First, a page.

Ingmar Bergman's The Seventh Seal dramatized the existential crisis of death, who here visits a knight, one of the elites of the medieval world.

At present I am listening to a rather trivial book, How Starbucks Saved My Live: A Son of Privilege Learns to Live Like Everyone Else, by Michael Gates Gill. It is difficult to justify this to myself, but it is easy to listen to and is something of a break from my usual fare. The book is essentially the story of the death of a career, the existential crisis occasioned thereby, and a re-evaluation of the author’s life in view of his altered circumstances.

Gill Starbucks front

Any story — even the story of a remarkably privileged life — can be animated and made interesting by a great writer, but Mr. Gill is apparently a very mediocre man, and (fortunately) aware of his mediocrity. He is the Everyman of the Industrial Age, and he does an honest and passably fair job of so portraying himself.

Gill Starbucks back

What happens when a mediocre man discovers his mediocrity and loses the privilege to which he previously believed himself entitled? Well, he presents himself as having improved as a human being as a result of this change in socioeconomic status. No doubt he did change for the better. However, he wishes to frame the things he learned from this change as universal human truths.

Having discovered, late in his life, the virtue and dignity of labor, he conflates this same virtue and dignity with a calling. While it is true that some people, perhaps many people, have a calling for service, and indeed some people define a calling in terms of service, not all callings in life are a calling to service. Mr. Gill obviously learned something about himself and about the world from his experience of service — viz. the service industry as represented by Starbucks — and I would not want to deny the value of this knowledge painfully acquired.

Forgive me, if you can, for quibbling, but it could be argued that service as a calling and the service industry are two starkly different things. The service industry is the industrialization of service, and one can reasonably ask whether that spirit which animates service and can transform it into a calling can be captured within the context of the service industry. I do not deny that it can be so captured; I only suggest that it is an open question if it can be captured. Having worked for a living my entire adult life but never having worked in the service industry or in retail, I cannot speak with first-hand knowledge of the experience of industrialized service.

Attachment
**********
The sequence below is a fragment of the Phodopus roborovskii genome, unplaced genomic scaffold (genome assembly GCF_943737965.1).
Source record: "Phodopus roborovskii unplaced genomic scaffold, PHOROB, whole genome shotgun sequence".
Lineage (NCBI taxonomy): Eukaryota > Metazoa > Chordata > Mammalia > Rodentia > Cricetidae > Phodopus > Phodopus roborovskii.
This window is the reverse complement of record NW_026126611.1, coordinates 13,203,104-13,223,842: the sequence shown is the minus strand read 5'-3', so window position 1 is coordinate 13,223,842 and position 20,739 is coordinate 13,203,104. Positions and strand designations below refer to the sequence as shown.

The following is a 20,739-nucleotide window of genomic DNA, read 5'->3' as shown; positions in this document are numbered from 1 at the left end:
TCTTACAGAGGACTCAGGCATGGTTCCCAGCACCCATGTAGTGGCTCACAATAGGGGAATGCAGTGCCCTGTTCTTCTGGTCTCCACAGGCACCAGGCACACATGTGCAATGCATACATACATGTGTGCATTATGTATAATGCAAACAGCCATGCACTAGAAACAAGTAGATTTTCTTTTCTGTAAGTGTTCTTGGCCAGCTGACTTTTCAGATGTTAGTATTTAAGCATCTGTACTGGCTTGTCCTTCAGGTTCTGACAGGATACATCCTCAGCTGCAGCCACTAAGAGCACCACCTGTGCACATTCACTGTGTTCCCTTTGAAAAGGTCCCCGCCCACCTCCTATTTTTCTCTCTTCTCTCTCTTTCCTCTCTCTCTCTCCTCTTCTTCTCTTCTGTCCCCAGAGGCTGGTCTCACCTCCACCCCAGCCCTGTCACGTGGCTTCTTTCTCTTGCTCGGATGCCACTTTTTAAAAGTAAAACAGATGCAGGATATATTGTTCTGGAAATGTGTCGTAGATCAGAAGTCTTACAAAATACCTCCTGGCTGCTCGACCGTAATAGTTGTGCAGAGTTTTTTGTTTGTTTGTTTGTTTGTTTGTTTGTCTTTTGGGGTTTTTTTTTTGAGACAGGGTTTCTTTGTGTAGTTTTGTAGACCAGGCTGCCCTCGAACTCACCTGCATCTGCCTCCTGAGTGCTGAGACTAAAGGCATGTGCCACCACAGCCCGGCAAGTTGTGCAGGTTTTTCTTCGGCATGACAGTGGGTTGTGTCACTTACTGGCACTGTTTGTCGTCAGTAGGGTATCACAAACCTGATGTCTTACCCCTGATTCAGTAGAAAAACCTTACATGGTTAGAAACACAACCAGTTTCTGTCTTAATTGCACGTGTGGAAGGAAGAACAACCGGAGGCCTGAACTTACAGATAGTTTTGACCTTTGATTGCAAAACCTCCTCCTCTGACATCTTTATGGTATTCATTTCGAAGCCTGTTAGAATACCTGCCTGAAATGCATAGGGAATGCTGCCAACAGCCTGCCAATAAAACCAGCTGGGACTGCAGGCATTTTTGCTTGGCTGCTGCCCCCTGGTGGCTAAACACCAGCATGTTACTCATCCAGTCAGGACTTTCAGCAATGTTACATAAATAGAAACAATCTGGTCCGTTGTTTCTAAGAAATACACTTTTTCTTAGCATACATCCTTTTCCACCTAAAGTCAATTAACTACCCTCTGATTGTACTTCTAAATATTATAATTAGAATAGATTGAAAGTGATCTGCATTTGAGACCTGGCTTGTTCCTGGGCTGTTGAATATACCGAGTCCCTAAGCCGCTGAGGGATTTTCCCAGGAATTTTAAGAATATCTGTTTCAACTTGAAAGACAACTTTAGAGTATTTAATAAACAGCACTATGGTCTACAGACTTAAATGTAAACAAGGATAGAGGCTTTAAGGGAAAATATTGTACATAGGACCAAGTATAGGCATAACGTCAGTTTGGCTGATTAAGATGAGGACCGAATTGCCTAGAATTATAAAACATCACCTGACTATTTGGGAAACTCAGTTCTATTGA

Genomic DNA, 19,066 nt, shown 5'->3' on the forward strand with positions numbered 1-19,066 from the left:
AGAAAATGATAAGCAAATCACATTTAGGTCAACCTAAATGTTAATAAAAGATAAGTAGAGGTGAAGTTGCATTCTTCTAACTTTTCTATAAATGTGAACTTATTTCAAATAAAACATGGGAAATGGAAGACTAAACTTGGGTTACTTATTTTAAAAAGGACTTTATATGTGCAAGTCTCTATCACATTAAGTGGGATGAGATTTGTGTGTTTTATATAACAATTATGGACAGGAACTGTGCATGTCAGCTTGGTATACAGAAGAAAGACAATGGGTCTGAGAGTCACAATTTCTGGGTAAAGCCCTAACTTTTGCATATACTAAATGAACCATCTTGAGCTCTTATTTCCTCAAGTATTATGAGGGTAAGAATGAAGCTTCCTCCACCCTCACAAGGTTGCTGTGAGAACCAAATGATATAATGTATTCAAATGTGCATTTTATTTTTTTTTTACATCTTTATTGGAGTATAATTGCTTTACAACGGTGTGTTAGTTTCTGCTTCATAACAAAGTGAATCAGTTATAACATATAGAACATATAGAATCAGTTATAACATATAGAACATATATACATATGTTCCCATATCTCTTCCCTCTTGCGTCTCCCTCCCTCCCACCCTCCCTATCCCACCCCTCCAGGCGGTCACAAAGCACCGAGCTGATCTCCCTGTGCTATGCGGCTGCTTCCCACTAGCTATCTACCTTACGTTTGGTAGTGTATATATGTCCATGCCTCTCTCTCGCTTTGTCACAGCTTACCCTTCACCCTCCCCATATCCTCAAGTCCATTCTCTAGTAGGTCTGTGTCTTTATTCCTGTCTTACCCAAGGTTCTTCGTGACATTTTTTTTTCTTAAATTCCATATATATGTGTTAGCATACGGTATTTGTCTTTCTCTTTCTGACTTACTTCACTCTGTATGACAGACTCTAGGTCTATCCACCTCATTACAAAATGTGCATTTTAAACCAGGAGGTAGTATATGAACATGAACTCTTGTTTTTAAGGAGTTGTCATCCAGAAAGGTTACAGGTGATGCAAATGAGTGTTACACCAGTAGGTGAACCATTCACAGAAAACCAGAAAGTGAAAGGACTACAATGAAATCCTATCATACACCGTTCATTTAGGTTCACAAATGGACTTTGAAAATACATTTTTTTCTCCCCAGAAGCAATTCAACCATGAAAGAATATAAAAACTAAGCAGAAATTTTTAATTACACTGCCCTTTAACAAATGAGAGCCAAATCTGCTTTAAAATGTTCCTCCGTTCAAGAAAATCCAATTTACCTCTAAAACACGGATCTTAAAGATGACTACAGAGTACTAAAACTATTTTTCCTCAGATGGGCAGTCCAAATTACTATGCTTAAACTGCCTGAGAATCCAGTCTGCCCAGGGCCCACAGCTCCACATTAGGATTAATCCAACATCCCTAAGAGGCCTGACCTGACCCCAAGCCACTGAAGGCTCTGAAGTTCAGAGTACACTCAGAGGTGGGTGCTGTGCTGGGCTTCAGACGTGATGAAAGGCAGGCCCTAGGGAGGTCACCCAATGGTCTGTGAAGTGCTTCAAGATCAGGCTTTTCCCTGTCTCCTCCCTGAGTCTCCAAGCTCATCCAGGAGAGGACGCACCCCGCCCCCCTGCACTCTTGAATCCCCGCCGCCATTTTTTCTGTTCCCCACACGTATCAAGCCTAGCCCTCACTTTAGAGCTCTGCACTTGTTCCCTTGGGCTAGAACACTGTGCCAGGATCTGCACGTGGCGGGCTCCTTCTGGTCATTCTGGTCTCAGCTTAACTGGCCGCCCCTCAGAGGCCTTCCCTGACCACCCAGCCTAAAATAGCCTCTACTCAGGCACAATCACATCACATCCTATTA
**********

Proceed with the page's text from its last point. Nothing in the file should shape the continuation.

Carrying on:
I have personally known people who have come from a life of privilege and who have entered the working class late in life. It is not an unusual occurrence today. Many of them adapt well, even admirably. But some are so transformed by the ordeal of change that they think that everyone needs to engage in the kind of service sector labor in which they were able to find themselves. While I think it is a wonderful thing for a person to find themselves, even late in life, life is much more than labor and service, however virtuous, dignified, eye-opening or consciousness-raising.

The vast majority of people who fill jobs in the service sector don’t usually find these jobs to be very inspirational (even if they are good at what they do) because they have mostly known little else in their lives. Most people with jobs at Starbucks haven’t had the opportunity, prior to their career as a barista, to obtain an Ivy League degree in art history, to run with the bulls in Pamplona for the festival of San Fermin before they are twenty, to meet Ezra Pound, T. S. Eliot, and other literary lights, and so forth. Thus for Mr. Gill, working an “ordinary” job at Starbucks was a new experience. Most people stuck in dead end jobs have known nothing else. The parallel to Mr. Gill’s life would be to take someone from the working class and then, late in life, to show them the world and expose them to a life a privilege. No doubt they would learn as much from this as Mr. Gill learned from joining the working classes.

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Everyman